Volume 19, Number 2—February 2013
From the Italian quaranta (forty), “quarantine” refers to the practice established in European port cities during the Black Death requiring vessels to lie at anchor for 40 days before landing. Isolation (from the Latin insula or island), the practice of separating sick persons from those who are healthy to prevent spread of disease, goes back a long time. “As long as they have the disease they remain unclean. They must live alone; they must live outside the camp” (Leviticus 13:46).
Quarantine, on the other hand, is the practice of separating persons who appear to be healthy but may have been exposed to a disease. In 1377, the Great Council of Ragusa (modern-day Dubrovnik) established a 30-day separation period (trentino) for visitors from plague-endemic areas. In the following decades, the practice spread to other cities and was extended from 30 to 40 days (quarantino). The longer period may have been more effective at preventing disease or just a nod to the 40-day duration of Biblical events―the Great Flood or Jesus’ fast in the wilderness.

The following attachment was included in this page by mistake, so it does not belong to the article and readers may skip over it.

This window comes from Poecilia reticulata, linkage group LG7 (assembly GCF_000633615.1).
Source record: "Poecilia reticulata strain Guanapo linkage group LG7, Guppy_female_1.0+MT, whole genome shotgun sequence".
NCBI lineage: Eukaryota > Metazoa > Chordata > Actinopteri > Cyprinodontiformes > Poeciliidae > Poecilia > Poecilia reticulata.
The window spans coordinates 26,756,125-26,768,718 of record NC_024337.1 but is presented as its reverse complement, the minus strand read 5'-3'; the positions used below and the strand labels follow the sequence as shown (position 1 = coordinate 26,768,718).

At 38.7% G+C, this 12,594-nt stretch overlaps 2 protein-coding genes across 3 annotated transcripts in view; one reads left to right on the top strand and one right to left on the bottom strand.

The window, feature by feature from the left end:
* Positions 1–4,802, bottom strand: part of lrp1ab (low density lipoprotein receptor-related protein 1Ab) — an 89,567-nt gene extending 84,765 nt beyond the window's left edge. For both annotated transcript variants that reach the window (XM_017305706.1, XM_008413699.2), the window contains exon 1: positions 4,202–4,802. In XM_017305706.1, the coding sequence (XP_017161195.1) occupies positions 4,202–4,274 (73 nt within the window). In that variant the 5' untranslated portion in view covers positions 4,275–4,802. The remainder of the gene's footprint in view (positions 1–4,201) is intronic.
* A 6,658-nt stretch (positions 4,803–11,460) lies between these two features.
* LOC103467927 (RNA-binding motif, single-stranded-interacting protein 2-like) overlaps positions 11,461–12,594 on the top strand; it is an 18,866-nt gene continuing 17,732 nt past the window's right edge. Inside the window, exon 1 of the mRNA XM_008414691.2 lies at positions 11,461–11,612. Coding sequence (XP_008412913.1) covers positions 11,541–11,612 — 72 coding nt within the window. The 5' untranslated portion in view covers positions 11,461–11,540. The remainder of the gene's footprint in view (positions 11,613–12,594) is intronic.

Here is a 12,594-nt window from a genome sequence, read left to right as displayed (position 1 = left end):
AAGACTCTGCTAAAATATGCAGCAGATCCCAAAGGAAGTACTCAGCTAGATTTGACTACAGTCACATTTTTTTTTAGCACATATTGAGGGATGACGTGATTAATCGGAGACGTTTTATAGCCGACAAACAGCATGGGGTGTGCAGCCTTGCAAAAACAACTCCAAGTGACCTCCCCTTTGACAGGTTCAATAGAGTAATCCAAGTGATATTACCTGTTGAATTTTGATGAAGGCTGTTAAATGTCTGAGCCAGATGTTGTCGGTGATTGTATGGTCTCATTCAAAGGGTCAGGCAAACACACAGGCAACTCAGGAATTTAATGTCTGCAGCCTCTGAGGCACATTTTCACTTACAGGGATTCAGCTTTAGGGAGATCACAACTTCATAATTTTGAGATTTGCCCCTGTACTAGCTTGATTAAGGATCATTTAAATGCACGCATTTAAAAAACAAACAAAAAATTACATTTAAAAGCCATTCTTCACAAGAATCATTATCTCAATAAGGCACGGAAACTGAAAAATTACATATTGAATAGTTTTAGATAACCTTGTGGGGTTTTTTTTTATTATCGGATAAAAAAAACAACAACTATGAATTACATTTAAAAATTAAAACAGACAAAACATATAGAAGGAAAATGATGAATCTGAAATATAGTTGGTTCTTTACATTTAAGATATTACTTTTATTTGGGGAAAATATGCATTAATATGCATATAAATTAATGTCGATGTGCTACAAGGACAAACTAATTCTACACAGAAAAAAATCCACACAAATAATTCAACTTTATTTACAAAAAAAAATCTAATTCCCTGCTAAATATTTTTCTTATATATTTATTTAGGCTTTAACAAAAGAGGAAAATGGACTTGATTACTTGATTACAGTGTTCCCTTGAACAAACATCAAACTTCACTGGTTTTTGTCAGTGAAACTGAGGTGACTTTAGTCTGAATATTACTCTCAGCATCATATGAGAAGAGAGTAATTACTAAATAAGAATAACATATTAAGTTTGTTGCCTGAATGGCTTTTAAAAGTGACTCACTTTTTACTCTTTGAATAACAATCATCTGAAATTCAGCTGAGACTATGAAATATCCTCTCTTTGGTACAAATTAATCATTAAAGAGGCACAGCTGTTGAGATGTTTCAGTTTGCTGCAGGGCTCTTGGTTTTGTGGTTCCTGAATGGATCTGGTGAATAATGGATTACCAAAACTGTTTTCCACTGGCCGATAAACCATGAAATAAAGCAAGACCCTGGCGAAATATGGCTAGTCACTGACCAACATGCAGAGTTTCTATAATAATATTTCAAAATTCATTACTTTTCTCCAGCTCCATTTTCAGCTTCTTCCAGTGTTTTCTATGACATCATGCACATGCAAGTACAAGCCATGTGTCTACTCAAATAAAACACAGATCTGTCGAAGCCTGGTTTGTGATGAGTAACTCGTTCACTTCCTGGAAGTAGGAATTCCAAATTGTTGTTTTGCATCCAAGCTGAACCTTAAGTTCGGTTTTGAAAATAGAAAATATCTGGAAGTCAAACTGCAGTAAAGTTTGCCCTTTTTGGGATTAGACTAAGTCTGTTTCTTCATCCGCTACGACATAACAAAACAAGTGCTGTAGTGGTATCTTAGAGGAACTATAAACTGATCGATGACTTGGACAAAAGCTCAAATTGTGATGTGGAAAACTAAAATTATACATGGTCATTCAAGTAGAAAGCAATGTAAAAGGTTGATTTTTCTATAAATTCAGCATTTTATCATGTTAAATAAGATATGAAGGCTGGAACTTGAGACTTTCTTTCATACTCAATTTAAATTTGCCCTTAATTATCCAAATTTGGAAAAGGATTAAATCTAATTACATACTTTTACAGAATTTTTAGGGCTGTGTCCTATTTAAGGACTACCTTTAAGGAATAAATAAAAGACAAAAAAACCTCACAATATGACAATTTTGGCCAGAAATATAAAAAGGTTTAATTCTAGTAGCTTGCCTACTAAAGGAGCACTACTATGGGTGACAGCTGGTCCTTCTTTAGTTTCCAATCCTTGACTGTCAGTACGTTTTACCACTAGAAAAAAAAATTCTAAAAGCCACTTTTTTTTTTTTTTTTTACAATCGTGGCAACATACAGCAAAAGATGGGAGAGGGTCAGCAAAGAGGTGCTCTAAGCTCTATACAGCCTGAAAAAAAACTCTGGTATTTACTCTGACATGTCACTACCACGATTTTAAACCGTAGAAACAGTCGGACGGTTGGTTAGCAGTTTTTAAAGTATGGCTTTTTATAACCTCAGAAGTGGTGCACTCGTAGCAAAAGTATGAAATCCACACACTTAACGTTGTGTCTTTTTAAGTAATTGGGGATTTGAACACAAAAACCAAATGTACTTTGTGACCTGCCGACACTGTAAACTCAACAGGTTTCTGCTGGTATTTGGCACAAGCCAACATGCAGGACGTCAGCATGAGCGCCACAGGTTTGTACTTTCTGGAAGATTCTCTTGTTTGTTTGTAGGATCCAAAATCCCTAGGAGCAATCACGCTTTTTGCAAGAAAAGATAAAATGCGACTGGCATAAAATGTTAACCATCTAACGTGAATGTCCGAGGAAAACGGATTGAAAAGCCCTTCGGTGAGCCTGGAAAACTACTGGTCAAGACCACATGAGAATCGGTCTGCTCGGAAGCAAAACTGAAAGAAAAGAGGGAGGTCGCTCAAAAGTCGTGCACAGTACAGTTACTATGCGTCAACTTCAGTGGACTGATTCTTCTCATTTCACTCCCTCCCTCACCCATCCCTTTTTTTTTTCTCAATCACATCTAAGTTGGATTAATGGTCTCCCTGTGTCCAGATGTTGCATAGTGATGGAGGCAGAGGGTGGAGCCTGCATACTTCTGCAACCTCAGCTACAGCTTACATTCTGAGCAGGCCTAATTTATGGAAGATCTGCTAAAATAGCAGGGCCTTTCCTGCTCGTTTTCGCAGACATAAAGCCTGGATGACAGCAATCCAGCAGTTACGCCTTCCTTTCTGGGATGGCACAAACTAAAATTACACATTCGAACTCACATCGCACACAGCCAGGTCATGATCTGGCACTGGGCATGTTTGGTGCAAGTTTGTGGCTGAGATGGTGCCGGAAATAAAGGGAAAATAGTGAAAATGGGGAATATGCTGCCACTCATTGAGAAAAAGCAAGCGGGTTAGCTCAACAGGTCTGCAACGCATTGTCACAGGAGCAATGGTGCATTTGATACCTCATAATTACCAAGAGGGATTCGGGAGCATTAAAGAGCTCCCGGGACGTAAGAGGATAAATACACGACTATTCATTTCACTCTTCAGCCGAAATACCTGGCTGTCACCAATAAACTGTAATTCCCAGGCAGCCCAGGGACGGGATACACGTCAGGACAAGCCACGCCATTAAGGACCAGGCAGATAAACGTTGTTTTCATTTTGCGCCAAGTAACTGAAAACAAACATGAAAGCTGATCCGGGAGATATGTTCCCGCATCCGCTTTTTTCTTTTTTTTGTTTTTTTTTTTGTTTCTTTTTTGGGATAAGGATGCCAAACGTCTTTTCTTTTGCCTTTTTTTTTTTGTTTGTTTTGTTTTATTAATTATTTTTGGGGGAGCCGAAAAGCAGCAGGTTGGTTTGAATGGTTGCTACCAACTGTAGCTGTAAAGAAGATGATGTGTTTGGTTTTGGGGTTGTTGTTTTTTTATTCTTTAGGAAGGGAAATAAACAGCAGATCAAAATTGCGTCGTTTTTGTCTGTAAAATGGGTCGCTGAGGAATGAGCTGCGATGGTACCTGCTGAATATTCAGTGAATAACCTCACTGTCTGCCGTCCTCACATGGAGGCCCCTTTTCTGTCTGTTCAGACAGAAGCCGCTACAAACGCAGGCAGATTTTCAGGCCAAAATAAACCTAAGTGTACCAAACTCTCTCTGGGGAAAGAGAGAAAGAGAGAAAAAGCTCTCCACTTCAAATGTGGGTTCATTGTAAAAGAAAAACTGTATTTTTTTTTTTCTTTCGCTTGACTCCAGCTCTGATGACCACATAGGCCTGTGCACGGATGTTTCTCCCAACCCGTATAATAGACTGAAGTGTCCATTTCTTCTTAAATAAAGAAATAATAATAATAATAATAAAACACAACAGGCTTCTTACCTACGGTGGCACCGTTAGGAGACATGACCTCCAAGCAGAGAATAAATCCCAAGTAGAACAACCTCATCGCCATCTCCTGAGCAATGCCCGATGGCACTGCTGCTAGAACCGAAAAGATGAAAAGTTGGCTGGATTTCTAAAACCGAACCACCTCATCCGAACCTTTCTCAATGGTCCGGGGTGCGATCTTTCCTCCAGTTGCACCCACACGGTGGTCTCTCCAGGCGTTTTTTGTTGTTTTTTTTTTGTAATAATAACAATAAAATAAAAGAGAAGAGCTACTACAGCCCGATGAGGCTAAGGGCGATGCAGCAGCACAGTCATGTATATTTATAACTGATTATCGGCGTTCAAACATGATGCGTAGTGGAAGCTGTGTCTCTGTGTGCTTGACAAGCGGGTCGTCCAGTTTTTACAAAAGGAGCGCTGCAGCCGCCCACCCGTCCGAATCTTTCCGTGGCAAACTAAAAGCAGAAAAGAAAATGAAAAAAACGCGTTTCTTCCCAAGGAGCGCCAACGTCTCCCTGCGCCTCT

- Dorland’s Illustrated Medical Dictionary. 32nd ed. Philadelphia: Elsevier Saunders; 2012.
- Bible H. New International Version. Colorado Springs (CO): Biblica; 2011.
- Sehdev PS. The origin of quarantine. Clin Infect Dis. 2002;35:1071–2 and. DOIPubMedGoogle Scholar
Table of Contents – Volume 19, Number 2—February 2013
|EID Search Options|
|Advanced Article Search – Search articles by author and/or keyword.|
|Articles by Country Search – Search articles by the topic country.|
|Article Type Search – Search articles by article type and issue.|